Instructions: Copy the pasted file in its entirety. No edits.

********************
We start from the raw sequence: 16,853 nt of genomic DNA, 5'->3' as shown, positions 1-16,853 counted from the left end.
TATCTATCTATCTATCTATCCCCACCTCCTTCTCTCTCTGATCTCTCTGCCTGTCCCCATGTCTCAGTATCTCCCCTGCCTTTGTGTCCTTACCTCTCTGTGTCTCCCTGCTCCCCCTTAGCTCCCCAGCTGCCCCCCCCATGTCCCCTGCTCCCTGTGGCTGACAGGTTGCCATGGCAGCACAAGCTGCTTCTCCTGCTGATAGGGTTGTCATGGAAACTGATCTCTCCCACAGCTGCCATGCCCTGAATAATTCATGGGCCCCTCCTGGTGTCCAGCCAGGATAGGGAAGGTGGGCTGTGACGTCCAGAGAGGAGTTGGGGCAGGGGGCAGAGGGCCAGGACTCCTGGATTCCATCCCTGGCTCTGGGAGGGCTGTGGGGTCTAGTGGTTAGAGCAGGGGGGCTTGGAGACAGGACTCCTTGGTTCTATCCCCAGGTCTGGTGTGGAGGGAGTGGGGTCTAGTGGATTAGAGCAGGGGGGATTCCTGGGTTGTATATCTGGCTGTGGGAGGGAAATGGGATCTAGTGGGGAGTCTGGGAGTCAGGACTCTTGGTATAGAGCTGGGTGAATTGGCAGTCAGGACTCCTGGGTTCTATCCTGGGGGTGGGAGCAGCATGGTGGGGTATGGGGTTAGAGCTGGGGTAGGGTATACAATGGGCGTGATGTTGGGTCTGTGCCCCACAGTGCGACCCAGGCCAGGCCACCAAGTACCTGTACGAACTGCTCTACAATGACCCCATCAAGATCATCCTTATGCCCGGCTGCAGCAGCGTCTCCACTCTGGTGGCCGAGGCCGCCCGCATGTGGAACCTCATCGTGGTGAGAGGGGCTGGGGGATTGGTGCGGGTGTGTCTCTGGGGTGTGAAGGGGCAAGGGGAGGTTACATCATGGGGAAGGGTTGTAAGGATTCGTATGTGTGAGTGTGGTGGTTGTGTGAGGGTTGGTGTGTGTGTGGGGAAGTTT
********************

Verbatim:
We start from the raw sequence: 16,853 nt of genomic DNA, 5'->3' as shown, positions 1-16,853 counted from the left end.
TATCTATCTATCTATCTATCCCCACCTCCTTCTCTCTCTGATCTCTCTGCCTGTCCCCATGTCTCAGTATCTCCCCTGCCTTTGTGTCCTTACCTCTCTGTGTCTCCCTGCTCCCCCTTAGCTCCCCAGCTGCCCCCCCCATGTCCCCTGCTCCCTGTGGCTGACAGGTTGCCATGGCAGCACAAGCTGCTTCTCCTGCTGATAGGGTTGTCATGGAAACTGATCTCTCCCACAGCTGCCATGCCCTGAATAATTCATGGGCCCCTCCTGGTGTCCAGCCAGGATAGGGAAGGTGGGCTGTGACGTCCAGAGAGGAGTTGGGGCAGGGGGCAGAGGGCCAGGACTCCTGGATTCCATCCCTGGCTCTGGGAGGGCTGTGGGGTCTAGTGGTTAGAGCAGGGGGGCTTGGAGACAGGACTCCTTGGTTCTATCCCCAGGTCTGGTGTGGAGGGAGTGGGGTCTAGTGGATTAGAGCAGGGGGGATTCCTGGGTTGTATATCTGGCTGTGGGAGGGAAATGGGATCTAGTGGGGAGTCTGGGAGTCAGGACTCTTGGTATAGAGCTGGGTGAATTGGCAGTCAGGACTCCTGGGTTCTATCCTGGGGGTGGGAGCAGCATGGTGGGGTATGGGGTTAGAGCTGGGGTAGGGTATACAATGGGCGTGATGTTGGGTCTGTGCCCCACAGTGCGACCCAGGCCAGGCCACCAAGTACCTGTACGAACTGCTCTACAATGACCCCATCAAGATCATCCTTATGCCCGGCTGCAGCAGCGTCTCCACTCTGGTGGCCGAGGCCGCCCGCATGTGGAACCTCATCGTGGTGAGAGGGGCTGGGGGATTGGTGCGGGTGTGTCTCTGGGGTGTGAAGGGGCAAGGGGAGGTTACATCATGGGGAAGGGTTGTAAGGATTCGTATGTGTGAGTGTGGTGGTTGTGTGAGGGTTGGTGTGTGTGTGGGGAAGTTT